The objective of this section is to investigate RTOSes available (open-source,commercial, and research) and determine those that are suitable. Information is mainly based on documentations and APIs available on websites. These RTOSes are: ITRON, TKernel, C-OS/II, EmbOS, FreeRTOS, Salvo, TinyOS, SharcOS, XMK OS, Echidna, eCOS, Erika, Hartik, KeilOS and PortOS.
As described in , criteria used for selecting an RTOS includes the following: language support, tool compatibility, system service APIs, memory footprint (ROM and RAM usage), performance, device drivers, OS- awareness debugging, tools,technical support, source/object code distribution, licensing scheme and company reputation. Similarly criteria mentioned in  are: configuration, API richness, documentation and support and and tools support.
Figure 1: Influential factors in operating system selection .
Design objective: The origins of the RTOSes being surveyed are different from one another, as some are open-source, some are personal hobby-based ,and some are commercial. It is important to understand the history and the background motivation that led to the creation of each RTOS. A personal hobby-based RTOS would be less likely
to be as stable compared to a popular open-source, or to a commercial RTOS.
Scheduling scheme: RTOS scheduling approach will be investigated to determine whether preemptive, cooperative or other scheduling scheme is used.
Real-time capability and performance: Real-time capability is generally considered as a system characteristic to describe whether the system is able to meet the timing deadline. Using an RTOS in the system takes up CPU cycles; however the RTOS must not have indeterminist behaviors. The amount of CPU cycles and time consumed by the RTOS for any service call should be measurable and of low or acceptable values to the system designers. Real-time capability and performance information are not available for some RTOSes. Even if these information are available, they might be based on different hardware platforms.
Memory footprint: Besides CPU cycles, an RTOS also occupies additional ROM and RAM spaces. This could lead to larger ROM and RAM sizes for the entire system. There is always a tradeoff between memory footprint and the functionalities required from the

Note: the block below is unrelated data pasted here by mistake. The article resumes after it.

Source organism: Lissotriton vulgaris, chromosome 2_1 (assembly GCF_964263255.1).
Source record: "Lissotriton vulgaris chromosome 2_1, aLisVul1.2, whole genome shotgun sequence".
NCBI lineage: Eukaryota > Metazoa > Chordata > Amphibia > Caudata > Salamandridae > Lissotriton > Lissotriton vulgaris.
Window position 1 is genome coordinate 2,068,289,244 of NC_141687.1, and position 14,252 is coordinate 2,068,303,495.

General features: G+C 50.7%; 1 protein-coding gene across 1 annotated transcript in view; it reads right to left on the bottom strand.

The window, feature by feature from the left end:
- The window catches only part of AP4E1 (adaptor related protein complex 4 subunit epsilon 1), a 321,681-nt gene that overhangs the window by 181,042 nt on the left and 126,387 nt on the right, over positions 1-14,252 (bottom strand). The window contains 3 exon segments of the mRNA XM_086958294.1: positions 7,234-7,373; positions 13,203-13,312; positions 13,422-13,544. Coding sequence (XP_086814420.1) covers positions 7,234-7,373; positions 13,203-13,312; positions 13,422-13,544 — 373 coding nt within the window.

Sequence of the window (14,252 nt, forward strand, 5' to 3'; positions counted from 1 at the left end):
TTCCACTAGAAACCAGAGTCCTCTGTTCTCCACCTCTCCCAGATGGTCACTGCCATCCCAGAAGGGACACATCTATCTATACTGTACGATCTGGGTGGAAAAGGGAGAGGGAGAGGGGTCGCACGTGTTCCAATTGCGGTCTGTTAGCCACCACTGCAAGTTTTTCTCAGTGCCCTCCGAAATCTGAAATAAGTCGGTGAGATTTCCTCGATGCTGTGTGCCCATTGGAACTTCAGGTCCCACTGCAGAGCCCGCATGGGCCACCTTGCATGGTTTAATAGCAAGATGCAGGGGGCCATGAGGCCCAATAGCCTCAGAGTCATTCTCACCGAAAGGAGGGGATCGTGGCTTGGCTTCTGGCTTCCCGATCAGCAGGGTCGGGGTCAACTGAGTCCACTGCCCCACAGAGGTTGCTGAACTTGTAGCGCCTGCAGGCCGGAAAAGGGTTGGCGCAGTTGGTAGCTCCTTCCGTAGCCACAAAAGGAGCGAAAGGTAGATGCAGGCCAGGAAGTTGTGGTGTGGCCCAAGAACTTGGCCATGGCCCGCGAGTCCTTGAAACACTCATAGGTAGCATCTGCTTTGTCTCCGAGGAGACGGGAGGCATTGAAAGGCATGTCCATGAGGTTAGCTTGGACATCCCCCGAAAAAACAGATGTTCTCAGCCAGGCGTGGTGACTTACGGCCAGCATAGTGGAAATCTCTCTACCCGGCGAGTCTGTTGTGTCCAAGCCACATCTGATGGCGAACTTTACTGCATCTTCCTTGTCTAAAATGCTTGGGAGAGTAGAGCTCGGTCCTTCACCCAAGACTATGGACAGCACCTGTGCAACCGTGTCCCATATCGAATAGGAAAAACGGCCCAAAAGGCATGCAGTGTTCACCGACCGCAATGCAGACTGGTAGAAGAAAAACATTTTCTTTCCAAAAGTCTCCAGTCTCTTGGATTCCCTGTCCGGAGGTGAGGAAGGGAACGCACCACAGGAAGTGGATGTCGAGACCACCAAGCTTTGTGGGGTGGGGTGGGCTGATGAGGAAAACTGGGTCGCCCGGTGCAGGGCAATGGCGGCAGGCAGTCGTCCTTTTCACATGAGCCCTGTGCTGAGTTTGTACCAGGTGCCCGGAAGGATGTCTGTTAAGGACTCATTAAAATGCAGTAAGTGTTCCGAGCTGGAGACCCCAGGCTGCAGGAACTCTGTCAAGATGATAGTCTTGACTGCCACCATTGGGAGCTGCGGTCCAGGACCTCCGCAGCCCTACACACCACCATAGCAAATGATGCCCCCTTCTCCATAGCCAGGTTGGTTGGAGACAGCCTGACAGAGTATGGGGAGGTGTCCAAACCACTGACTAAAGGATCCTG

RTOS. To have more robust and reliable APIs, probably more lines of code are needed. On the other hand, basic and simple APIs wll require only minimum amount of code.
Language support: Programming language supported by the RTOS.
System call/API richness: This criterion determines how comprehensive the RTOS APIs are as compared to the rest of the RTOSes. The total number of system calls for each RTOS will be counted.
OS-awareness debugging support: This criterion determines if the RTOS is being supported by any of the Integrated Development Environment (IDE). OS-awareness debugging  will ease the development work as users can use these RTOS internal information .
License type: This is to investigate how the RTOS is distributed: free or fee-based for different purposes such as educational or commercial.
Documentation: This criterion will focus on what type of documentations is available for the RTOS (detail APIs, simple tutorial, book or specification).
A. Benchmarking methods
The following RTOSes will be benchmarked:
ITRON, TKernel, C-OS/II and EmbOS. As discussed in the previous section.These four RTOSes are made
available on the same platform for the purpose of benchmarking:
The Renesas M16C/62P starter kit with the HEW IDE together with the NC30 tool chain  is used. For execution time measurements, oscilloscope and logic analyzer have been used in combination with IO port toggling to achieve the best accuracy (in terms of micro-seconds).
Figure 2: Oscilloscope based hardware
The Renesas M16C/62P has a 16-bit CISC (complex instruction set computer) architecture CPU with a total of 91 instructions available. Most instructions take 2 to 3 clock cycles to complete. The MCU is designed with a 4-stage instruction queue buffer which is similar to a simplified pipeline often used in larger 32-bit processor
The proposed benchmarking criteria in this section are aimed to be simple and easy to port to different platforms. For each criterion, execution time measurement together with memory footprint (ROM and RAM) will be collected.
Task switch time
Task switch time is the time taken by the RTOS to transfer the current execution context from one task to another task.
Figure 3: Task switch time measurement
Table 1: API used for task switch time
There are two tasks: Task1 and Task2 with Task1 having higher priority. At the beginning, Task1 is first executed, and it will go into sleep/inactive state. The execution context is then switched over to Task2. Task2 will wake up/make active Task1, and right after waking up, the execution context is switched over to Task1 because it has higher priority. Different RTOSes use different terms to describe sleep/inactive and ready/active states (such as C- OS/II and EmbOS use the term suspend, resume while ITRON and TKernel use the term sleep/wakeup).
Get/Release semaphore time
Semaphore is commonly used for synchronization primitive in RTOS. For semaphore benchmarking, the time taken by get and release semaphore service call will be measured, and the time required to pass the semaphore from one task to another task will also be measured.
Figure 4: Get/Release semaphore time.
Table 2: API used for semaphore benchmark.
Semaphore passing time